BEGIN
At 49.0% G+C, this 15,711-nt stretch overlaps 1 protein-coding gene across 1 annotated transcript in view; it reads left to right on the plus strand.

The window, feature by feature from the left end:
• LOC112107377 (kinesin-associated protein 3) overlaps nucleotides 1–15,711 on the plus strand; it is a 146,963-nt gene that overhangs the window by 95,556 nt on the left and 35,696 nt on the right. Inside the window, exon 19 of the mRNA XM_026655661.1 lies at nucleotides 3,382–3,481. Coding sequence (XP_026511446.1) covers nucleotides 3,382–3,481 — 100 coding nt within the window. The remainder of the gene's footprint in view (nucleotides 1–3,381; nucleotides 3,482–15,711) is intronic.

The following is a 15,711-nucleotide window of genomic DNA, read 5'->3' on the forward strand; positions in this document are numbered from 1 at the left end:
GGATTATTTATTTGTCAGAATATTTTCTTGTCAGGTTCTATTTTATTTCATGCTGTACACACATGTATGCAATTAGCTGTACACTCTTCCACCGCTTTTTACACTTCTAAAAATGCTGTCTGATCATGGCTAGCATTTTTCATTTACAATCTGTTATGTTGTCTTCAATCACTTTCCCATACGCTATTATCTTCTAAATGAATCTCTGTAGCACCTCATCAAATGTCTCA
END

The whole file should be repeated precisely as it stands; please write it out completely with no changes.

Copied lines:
At 49.0% G+C, this 15,711-nt stretch overlaps 1 protein-coding gene across 1 annotated transcript in view; it reads left to right on the plus strand.

The window, feature by feature from the left end:
• LOC112107377 (kinesin-associated protein 3) overlaps nucleotides 1–15,711 on the plus strand; it is a 146,963-nt gene that overhangs the window by 95,556 nt on the left and 35,696 nt on the right. Inside the window, exon 19 of the mRNA XM_026655661.1 lies at nucleotides 3,382–3,481. Coding sequence (XP_026511446.1) covers nucleotides 3,382–3,481 — 100 coding nt within the window. The remainder of the gene's footprint in view (nucleotides 1–3,381; nucleotides 3,482–15,711) is intronic.

The following is a 15,711-nucleotide window of genomic DNA, read 5'->3' on the forward strand; positions in this document are numbered from 1 at the left end:
GGATTATTTATTTGTCAGAATATTTTCTTGTCAGGTTCTATTTTATTTCATGCTGTACACACATGTATGCAATTAGCTGTACACTCTTCCACCGCTTTTTACACTTCTAAAAATGCTGTCTGATCATGGCTAGCATTTTTCATTTACAATCTGTTATGTTGTCTTCAATCACTTTCCCATACGCTATTATCTTCTAAATGAATCTCTGTAGCACCTCATCAAATGTCTCA